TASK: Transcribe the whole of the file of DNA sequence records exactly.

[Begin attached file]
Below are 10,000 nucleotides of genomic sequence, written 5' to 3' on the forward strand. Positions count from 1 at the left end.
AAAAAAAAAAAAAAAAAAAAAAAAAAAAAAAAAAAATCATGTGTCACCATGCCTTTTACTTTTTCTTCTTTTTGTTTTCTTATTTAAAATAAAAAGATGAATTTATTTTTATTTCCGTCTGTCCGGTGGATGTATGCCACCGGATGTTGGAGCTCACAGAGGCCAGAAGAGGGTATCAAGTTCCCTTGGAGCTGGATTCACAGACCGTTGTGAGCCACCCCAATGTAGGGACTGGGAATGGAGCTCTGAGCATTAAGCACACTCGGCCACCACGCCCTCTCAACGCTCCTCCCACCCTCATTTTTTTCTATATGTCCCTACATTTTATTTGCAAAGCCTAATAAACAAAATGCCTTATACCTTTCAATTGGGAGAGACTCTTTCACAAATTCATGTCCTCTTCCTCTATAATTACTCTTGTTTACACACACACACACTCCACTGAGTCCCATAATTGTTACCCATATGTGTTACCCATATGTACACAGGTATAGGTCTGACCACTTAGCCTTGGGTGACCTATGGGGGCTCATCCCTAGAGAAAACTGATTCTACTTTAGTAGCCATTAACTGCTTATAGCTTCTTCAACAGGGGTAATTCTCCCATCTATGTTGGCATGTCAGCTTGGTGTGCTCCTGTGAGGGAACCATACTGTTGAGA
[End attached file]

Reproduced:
Below are 10,000 nucleotides of genomic sequence, written 5' to 3' on the forward strand. Positions count from 1 at the left end.
AAAAAAAAAAAAAAAAAAAAAAAAAAAAAAAAAAAATCATGTGTCACCATGCCTTTTACTTTTTCTTCTTTTTGTTTTCTTATTTAAAATAAAAAGATGAATTTATTTTTATTTCCGTCTGTCCGGTGGATGTATGCCACCGGATGTTGGAGCTCACAGAGGCCAGAAGAGGGTATCAAGTTCCCTTGGAGCTGGATTCACAGACCGTTGTGAGCCACCCCAATGTAGGGACTGGGAATGGAGCTCTGAGCATTAAGCACACTCGGCCACCACGCCCTCTCAACGCTCCTCCCACCCTCATTTTTTTCTATATGTCCCTACATTTTATTTGCAAAGCCTAATAAACAAAATGCCTTATACCTTTCAATTGGGAGAGACTCTTTCACAAATTCATGTCCTCTTCCTCTATAATTACTCTTGTTTACACACACACACACTCCACTGAGTCCCATAATTGTTACCCATATGTGTTACCCATATGTACACAGGTATAGGTCTGACCACTTAGCCTTGGGTGACCTATGGGGGCTCATCCCTAGAGAAAACTGATTCTACTTTAGTAGCCATTAACTGCTTATAGCTTCTTCAACAGGGGTAATTCTCCCATCTATGTTGGCATGTCAGCTTGGTGTGCTCCTGTGAGGGAACCATACTGTTGAGA